Testing the Bechdel Test

I had the misfortune of hearing someone refer to the Bechdel test, and despite my misgivings, asking what it was.

“Basically, a work passes if:
1) It has at least two female characters.
2) They speak to each other at least once.
3) It is about something other than about men.”

Such is the test for purity of sexual thought and lack of bias against women in the story. What is the test for racial purity in the story? Two non-Christian non-White must appear together in a scene and talk about something unrelated to Western Civilization and its concerns?

I ask because I remember reading a reviewer once who judged one of my stories as one that did not pass the racial purity test.

This was not because of the race of any of the characters, by the way. The main character was explicitly said to be a Mestizo, that is, an English-Spanish hybrid with some Red Indian blood thrown in, what is now called a ‘Hispanic’ albeit as best I understand the Ahnenpass rules of racial purity used by Democrats, Hispanics do not count as Caucasians, even though they are from Europe, and neither do Persians count as Caucasians, even if they live in the Caucasus Mountains.

So in the story there were no Anglo-saxons at all (all the characters with speaking roles were Mestizo, Hindu, Dravidian, Iberian, Coptic, Tibetan, or an artificial biofact, but this was insufficient race diversity to sate that particular mavin of correct race thought) but I was denounced as a racist. Since I am a Christian and a pro-Constitution pro-limited government free market type, the reviewer in that instance decided that any from Texas two of four centuries from now has to be a White Man, despite that the text said otherwise, and therefore I am a racist.

That experience shows that ideological purity tests have an innate flaw. Any joker dishonest enough and partisan enough to judge a book not on its merits but on its race-purity is also dishonest enough to lie about the test results if the results allow a Christian to pass.

We are the bad guys in the Leftwing worldview, and it is childishly simple worldview, one where the bad guy cannot be an antihero with some redeeming characteristics: all  we conservatives are utterly vile and cruel and bigoted without exception, or the else the Leftwing worldview is unworkable.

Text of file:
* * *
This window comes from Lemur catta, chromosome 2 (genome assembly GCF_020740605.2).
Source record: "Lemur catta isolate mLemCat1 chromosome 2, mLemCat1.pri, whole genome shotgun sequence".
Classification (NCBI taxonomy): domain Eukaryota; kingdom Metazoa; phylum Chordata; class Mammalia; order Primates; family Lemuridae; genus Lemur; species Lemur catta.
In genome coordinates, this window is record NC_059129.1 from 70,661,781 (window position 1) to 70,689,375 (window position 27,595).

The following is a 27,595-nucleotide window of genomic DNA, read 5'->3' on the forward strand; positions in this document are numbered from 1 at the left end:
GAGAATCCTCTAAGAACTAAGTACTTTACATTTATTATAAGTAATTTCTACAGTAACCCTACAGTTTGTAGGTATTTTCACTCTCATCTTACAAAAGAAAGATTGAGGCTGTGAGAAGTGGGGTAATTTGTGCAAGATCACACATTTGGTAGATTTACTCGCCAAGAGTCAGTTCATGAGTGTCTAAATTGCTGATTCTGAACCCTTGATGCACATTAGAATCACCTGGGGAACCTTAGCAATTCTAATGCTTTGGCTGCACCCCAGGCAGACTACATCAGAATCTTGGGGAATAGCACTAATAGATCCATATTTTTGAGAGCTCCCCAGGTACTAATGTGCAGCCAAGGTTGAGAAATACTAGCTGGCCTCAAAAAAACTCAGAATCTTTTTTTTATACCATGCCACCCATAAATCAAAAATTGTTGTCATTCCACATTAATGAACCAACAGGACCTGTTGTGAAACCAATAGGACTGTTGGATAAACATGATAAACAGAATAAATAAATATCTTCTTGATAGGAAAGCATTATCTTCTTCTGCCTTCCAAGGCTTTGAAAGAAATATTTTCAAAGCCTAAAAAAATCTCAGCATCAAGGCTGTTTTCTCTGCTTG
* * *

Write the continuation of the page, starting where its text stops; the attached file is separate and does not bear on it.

In this case, sex is being treated like race, so if the story does not have enough characters of the right sex behaving according to this new stereotype of female behavior, it flunks, and the writer has committed thoughtcrime.

Let us quickly see what passes the test of Lefty Ideological Race Purity, or Sex Purity, as they case may be. Of the Great Books of Western Literature:

  • ILIAD: I do not believe any two of the female characters discuss anything together. It is a war story. Hera and Aphrodite do appear in a scene together, but they discuss how to seduce Zeus, so this does not pass.
  • ODYSSEY: Unless there is a scene with Nausicaa and her maids or Penelope and her maids, no, I do not think the women ever discuss anything outside of what the menfolk are doing.
  • AESCHYLUS: Agamemnon, Libation Bearers, Eumenides, Prometheus Bound. Hmm. Hard to remember. Prometheus Bound I know does not have any two people with speaking roles onstage at any one time, because it is always Prometheus speaking to someone. The women speak in chorus in Eumenides and Libation Bearers, but I am not sure if this counts. Clytemnestra and Cassandra do not appear on stage together in Agamemnon, if memory serves, but I am not sure about that.
  • SOPHOCLES: Oedipus Rex, Oedipus at Colonus, Antigone, Philoctetes, Ajax. Again, my memory is weak. I believe there is a scene in Antigone where she is being begged by her sister not to attempt to bury the dead brother. I assume this does not count as talking about a man.
  • HEBREW BIBLE: Well, some of these books are history and poetry or prophecy rather than literature, but I cannot recall any scenes off the top of my head where one woman is talking to another about anything.
  • VIRGIL: Aeneid. Hmm. Is there a scene where Dido talks with her maids about anything? What about Camilla?
  • DANTE: Divine Comedy. Nope. Virgil talks to Dante and Dante talks to ghosts or to Beatrice, but there is no scene where Dante overhears womenfolk talking about anything to each other. There are scenes offstage where Beatrice command another divine lady to descend from heaven and help Dante on his ascent.
  • CHAUCER: Canterbury Tales. Here I cannot answer. I simply do not remember all the scenes well enough.
  • RABELAIS: Gargantua and Pantagruel. I think it is mostly male characters here.
  • SHAKESPEARE: Richard II, Henry IV, The Tempest, As You Like It, Hamlet, Othello, Macbeth, King Lear, and Sonnets. Ah, now we are in a richer area. I am pretty sure Hamlet and Othello flunk the test, but, again, someone more literate than I must answer. In Macbeth the three Weird Sisters speak to each other in witchcrafty rhymes about the fall of kings. So it passes as feminist-friendly.